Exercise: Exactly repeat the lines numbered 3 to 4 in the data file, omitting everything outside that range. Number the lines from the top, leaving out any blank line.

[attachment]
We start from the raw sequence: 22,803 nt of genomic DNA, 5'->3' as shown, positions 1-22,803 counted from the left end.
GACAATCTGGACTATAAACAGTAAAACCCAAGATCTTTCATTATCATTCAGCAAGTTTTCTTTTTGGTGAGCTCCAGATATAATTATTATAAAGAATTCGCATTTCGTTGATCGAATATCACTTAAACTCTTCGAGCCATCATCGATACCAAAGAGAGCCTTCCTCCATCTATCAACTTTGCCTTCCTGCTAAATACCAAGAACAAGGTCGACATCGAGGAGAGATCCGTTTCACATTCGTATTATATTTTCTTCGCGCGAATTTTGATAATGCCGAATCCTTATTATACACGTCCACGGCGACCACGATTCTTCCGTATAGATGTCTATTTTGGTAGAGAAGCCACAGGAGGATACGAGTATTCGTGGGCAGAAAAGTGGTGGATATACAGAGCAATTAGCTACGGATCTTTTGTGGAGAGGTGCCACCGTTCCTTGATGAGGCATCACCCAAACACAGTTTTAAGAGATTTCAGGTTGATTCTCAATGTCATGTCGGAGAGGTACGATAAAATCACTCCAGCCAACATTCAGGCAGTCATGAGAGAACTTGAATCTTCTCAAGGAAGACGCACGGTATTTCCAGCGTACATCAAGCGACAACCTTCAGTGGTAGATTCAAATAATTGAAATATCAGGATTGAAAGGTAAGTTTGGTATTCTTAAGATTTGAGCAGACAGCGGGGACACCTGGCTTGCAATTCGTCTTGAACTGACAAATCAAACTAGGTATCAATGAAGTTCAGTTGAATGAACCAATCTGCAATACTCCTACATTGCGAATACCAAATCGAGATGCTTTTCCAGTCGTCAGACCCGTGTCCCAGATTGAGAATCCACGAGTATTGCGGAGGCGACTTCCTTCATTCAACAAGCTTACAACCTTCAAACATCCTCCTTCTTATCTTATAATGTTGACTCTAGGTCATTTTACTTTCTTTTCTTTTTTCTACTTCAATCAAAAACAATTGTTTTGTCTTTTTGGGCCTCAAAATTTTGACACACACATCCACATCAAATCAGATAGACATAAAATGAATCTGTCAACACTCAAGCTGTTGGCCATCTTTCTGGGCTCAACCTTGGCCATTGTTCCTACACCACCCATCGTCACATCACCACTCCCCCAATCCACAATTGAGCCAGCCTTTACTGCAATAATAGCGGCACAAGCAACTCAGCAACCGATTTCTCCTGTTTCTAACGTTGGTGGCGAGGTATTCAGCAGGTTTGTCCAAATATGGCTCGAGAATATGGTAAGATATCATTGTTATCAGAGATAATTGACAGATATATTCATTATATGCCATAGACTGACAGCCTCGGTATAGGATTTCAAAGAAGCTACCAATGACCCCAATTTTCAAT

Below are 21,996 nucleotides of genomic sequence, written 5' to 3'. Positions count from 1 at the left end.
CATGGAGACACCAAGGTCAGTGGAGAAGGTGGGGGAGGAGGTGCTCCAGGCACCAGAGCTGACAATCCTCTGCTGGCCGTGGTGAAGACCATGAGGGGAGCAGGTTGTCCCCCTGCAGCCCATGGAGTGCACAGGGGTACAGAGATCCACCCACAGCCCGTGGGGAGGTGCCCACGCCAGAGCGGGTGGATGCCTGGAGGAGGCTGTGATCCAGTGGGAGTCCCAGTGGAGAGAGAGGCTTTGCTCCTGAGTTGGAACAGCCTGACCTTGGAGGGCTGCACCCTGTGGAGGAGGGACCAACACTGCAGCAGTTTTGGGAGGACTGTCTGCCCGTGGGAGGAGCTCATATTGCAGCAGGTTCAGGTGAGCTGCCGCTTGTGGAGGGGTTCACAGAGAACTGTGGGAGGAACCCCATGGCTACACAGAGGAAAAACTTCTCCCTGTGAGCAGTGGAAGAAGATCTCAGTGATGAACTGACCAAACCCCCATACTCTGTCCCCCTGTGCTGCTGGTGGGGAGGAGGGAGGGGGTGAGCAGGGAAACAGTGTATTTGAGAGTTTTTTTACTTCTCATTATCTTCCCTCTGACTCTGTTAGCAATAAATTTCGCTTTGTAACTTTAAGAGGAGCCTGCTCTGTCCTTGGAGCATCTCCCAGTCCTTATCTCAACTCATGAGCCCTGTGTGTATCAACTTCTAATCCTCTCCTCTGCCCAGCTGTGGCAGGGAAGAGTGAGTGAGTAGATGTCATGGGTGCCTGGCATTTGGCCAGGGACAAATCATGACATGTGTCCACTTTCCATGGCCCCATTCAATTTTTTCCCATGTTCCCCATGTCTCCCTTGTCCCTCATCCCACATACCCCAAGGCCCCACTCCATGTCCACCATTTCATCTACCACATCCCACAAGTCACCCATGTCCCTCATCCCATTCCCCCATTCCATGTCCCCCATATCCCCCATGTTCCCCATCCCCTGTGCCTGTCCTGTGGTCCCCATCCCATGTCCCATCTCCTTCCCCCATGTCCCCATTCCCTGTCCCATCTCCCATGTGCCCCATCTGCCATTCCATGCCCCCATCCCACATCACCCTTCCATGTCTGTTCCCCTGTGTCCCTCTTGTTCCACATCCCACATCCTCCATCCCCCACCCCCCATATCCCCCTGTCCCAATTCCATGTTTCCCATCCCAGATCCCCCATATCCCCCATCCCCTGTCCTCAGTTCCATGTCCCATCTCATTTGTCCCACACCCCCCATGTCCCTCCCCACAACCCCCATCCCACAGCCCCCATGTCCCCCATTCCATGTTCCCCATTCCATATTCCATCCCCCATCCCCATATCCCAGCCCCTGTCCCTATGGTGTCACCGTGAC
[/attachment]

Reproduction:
Below are 21,996 nucleotides of genomic sequence, written 5' to 3'. Positions count from 1 at the left end.
CATGGAGACACCAAGGTCAGTGGAGAAGGTGGGGGAGGAGGTGCTCCAGGCACCAGAGCTGACAATCCTCTGCTGGCCGTGGTGAAGACCATGAGGGGAGCAGGTTGTCCCCCTGCAGCCCATGGAGTGCACAGGGGTACAGAGATCCACCCACAGCCCGTGGGGAGGTGCCCACGCCAGAGCGGGTGGATGCCTGGAGGAGGCTGTGATCCAGTGGGAGTCCCAGTGGAGAGAGAGGCTTTGCTCCTGAGTTGGAACAGCCTGACCTTGGAGGGCTGCACCCTGTGGAGGAGGGACCAACACTGCAGCAGTTTTGGGAGGACTGTCTGCCCGTGGGAGGAGCTCATATTGCAGCAGGTTCAGGTGAGCTGCCGCTTGTGGAGGGGTTCACAGAGAACTGTGGGAGGAACCCCATGGCTACACAGAGGAAAAACTTCTCCCTGTGAGCAGTGGAAGAAGATCTCAGTGATGAACTGACCAAACCCCCATACTCTGTCCCCCTGTGCTGCTGGTGGGGAGGAGGGAGGGGGTGAGCAGGGAAACAGTGTATTTGAGAGTTTTTTTACTTCTCATTATCTTCCCTCTGACTCTGTTAGCAATAAATTTCGCTTTGTAACTTTAAGAGGAGCCTGCTCTGTCCTTGGAGCATCTCCCAGTCCTTATCTCAACTCATGAGCCCTGTGTGTATCAACTTCTAATCCTCTCCTCTGCCCAGCTGTGGCAGGGAAGAGTGAGTGAGTAGATGTCATGGGTGCCTGGCATTTGGCCAGGGACAAATCATGACATGTGTCCACTTTCCATGGCCCCATTCAATTTTTTCCCATGTTCCCCATGTCTCCCTTGTCCCTCATCCCACATACCCCAAGGCCCCACTCCATGTCCACCATTTCATCTACCACATCCCACAAGTCACCCATGTCCCTCATCCCATTCCCCCATTCCATGTCCCCCATATCCCCCATGTTCCCCATCCCCTGTGCCTGTCCTGTGGTCCCCATCCCATGTCCCATCTCCTTCCCCCATGTCCCCATTCCCTGTCCCATCTCCCATGTGCCCCATCTGCCATTCCATGCCCCCATCCCACATCACCCTTCCATGTCTGTTCCCCTGTGTCCCTCTTGTTCCACATCCCACATCCTCCATCCCCCACCCCCCATATCCCCCTGTCCCAATTCCATGTTTCCCATCCCAGATCCCCCATATCCCCCATCCCCTGTCCTCAGTTCCATGTCCCATCTCATTTGTCCCACACCCCCCATGTCCCTCCCCACAACCCCCATCCCACAGCCCCCATGTCCCCCATTCCATGTTCCCCATTCCATATTCCATCCCCCATCCCCATATCCCAGCCCCTGTCCCTATGGTGTCACCGTGAC